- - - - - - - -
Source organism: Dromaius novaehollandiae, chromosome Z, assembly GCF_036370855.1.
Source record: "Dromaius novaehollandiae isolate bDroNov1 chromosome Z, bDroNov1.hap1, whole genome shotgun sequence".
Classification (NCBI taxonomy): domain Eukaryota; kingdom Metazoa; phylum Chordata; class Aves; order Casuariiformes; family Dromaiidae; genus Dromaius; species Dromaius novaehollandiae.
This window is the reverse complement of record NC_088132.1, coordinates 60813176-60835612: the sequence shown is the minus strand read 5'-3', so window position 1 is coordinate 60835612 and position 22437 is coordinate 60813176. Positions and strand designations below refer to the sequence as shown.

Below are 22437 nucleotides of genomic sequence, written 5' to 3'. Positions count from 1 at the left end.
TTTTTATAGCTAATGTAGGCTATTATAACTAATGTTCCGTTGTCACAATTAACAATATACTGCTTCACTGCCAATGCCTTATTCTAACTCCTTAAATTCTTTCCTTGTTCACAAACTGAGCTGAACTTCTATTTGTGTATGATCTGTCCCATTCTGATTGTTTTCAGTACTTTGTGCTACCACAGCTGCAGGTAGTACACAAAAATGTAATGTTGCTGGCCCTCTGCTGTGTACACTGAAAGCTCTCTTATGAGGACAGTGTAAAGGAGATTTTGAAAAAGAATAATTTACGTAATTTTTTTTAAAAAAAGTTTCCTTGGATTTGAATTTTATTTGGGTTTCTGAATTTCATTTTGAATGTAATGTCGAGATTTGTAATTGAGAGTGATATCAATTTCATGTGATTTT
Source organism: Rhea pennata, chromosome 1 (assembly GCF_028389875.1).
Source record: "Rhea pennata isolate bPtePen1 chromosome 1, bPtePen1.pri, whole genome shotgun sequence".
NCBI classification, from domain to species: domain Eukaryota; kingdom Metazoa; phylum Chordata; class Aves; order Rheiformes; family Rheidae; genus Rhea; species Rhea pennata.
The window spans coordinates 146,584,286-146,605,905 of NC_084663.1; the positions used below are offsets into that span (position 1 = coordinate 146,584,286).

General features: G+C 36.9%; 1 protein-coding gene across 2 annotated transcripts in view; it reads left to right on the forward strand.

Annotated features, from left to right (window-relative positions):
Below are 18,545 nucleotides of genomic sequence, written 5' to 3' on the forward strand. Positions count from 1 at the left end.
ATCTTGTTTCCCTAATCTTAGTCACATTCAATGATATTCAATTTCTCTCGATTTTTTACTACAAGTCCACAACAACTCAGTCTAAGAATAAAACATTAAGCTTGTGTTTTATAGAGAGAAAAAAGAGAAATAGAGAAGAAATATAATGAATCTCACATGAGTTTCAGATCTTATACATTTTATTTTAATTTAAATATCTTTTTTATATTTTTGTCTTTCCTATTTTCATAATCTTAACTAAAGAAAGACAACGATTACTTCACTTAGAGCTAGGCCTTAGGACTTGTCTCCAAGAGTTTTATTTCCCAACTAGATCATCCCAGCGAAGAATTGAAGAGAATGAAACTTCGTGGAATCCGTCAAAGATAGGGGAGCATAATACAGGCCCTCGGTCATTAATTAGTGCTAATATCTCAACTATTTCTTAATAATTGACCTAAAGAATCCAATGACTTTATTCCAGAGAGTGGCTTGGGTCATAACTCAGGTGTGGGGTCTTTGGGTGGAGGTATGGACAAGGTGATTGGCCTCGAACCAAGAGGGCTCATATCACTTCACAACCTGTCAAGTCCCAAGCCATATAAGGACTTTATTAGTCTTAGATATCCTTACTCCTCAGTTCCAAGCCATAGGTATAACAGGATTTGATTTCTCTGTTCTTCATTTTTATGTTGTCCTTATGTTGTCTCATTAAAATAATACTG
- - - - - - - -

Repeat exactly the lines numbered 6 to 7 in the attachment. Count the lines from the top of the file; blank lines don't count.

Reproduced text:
TTTTTATAGCTAATGTAGGCTATTATAACTAATGTTCCGTTGTCACAATTAACAATATACTGCTTCACTGCCAATGCCTTATTCTAACTCCTTAAATTCTTTCCTTGTTCACAAACTGAGCTGAACTTCTATTTGTGTATGATCTGTCCCATTCTGATTGTTTTCAGTACTTTGTGCTACCACAGCTGCAGGTAGTACACAAAAATGTAATGTTGCTGGCCCTCTGCTGTGTACACTGAAAGCTCTCTTATGAGGACAGTGTAAAGGAGATTTTGAAAAAGAATAATTTACGTAATTTTTTTTAAAAAAAGTTTCCTTGGATTTGAATTTTATTTGGGTTTCTGAATTTCATTTTGAATGTAATGTCGAGATTTGTAATTGAGAGTGATATCAATTTCATGTGATTTT
Source organism: Rhea pennata, chromosome 1 (assembly GCF_028389875.1).